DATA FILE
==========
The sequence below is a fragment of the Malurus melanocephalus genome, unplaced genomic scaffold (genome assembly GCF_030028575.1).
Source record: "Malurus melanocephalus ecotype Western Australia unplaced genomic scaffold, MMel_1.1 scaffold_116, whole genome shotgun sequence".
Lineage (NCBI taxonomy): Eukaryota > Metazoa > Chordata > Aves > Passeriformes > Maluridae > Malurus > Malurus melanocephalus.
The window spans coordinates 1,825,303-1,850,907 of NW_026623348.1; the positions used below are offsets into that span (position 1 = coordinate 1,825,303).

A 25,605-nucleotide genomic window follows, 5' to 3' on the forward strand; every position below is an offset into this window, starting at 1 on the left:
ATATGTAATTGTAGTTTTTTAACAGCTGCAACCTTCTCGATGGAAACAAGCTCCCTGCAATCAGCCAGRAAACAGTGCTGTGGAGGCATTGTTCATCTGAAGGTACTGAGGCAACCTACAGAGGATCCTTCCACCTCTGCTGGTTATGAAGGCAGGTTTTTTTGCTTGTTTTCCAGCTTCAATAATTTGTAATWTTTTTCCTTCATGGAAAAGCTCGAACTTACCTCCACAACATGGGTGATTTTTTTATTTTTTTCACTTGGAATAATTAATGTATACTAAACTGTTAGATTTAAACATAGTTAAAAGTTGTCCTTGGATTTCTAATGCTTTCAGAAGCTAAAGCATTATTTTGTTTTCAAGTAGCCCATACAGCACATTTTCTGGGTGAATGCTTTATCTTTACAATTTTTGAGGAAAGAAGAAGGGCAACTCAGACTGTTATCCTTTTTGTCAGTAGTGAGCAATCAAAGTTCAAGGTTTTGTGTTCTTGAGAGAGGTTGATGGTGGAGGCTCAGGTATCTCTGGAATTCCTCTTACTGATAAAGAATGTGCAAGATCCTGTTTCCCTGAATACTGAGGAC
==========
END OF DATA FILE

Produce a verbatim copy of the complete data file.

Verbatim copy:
The sequence below is a fragment of the Malurus melanocephalus genome, unplaced genomic scaffold (genome assembly GCF_030028575.1).
Source record: "Malurus melanocephalus ecotype Western Australia unplaced genomic scaffold, MMel_1.1 scaffold_116, whole genome shotgun sequence".
Lineage (NCBI taxonomy): Eukaryota > Metazoa > Chordata > Aves > Passeriformes > Maluridae > Malurus > Malurus melanocephalus.
The window spans coordinates 1,825,303-1,850,907 of NW_026623348.1; the positions used below are offsets into that span (position 1 = coordinate 1,825,303).

A 25,605-nucleotide genomic window follows, 5' to 3' on the forward strand; every position below is an offset into this window, starting at 1 on the left:
ATATGTAATTGTAGTTTTTTAACAGCTGCAACCTTCTCGATGGAAACAAGCTCCCTGCAATCAGCCAGRAAACAGTGCTGTGGAGGCATTGTTCATCTGAAGGTACTGAGGCAACCTACAGAGGATCCTTCCACCTCTGCTGGTTATGAAGGCAGGTTTTTTTGCTTGTTTTCCAGCTTCAATAATTTGTAATWTTTTTCCTTCATGGAAAAGCTCGAACTTACCTCCACAACATGGGTGATTTTTTTATTTTTTTCACTTGGAATAATTAATGTATACTAAACTGTTAGATTTAAACATAGTTAAAAGTTGTCCTTGGATTTCTAATGCTTTCAGAAGCTAAAGCATTATTTTGTTTTCAAGTAGCCCATACAGCACATTTTCTGGGTGAATGCTTTATCTTTACAATTTTTGAGGAAAGAAGAAGGGCAACTCAGACTGTTATCCTTTTTGTCAGTAGTGAGCAATCAAAGTTCAAGGTTTTGTGTTCTTGAGAGAGGTTGATGGTGGAGGCTCAGGTATCTCTGGAATTCCTCTTACTGATAAAGAATGTGCAAGATCCTGTTTCCCTGAATACTGAGGAC